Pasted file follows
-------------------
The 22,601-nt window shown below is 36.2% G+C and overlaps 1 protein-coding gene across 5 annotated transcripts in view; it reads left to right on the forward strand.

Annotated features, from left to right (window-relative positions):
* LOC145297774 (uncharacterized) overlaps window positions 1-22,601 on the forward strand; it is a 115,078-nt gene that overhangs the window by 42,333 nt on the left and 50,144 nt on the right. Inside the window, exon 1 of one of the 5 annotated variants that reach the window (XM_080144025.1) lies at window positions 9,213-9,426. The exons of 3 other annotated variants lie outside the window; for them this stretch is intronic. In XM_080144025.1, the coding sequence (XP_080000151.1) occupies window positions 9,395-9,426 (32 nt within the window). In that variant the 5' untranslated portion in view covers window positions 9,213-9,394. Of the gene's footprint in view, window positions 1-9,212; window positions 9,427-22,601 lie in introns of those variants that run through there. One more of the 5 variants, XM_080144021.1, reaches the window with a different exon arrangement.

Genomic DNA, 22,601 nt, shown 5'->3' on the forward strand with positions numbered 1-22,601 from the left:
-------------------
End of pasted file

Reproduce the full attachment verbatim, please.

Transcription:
The 22,601-nt window shown below is 36.2% G+C and overlaps 1 protein-coding gene across 5 annotated transcripts in view; it reads left to right on the forward strand.

Annotated features, from left to right (window-relative positions):
* LOC145297774 (uncharacterized) overlaps window positions 1-22,601 on the forward strand; it is a 115,078-nt gene that overhangs the window by 42,333 nt on the left and 50,144 nt on the right. Inside the window, exon 1 of one of the 5 annotated variants that reach the window (XM_080144025.1) lies at window positions 9,213-9,426. The exons of 3 other annotated variants lie outside the window; for them this stretch is intronic. In XM_080144025.1, the coding sequence (XP_080000151.1) occupies window positions 9,395-9,426 (32 nt within the window). In that variant the 5' untranslated portion in view covers window positions 9,213-9,394. Of the gene's footprint in view, window positions 1-9,212; window positions 9,427-22,601 lie in introns of those variants that run through there. One more of the 5 variants, XM_080144021.1, reaches the window with a different exon arrangement.

Genomic DNA, 22,601 nt, shown 5'->3' on the forward strand with positions numbered 1-22,601 from the left: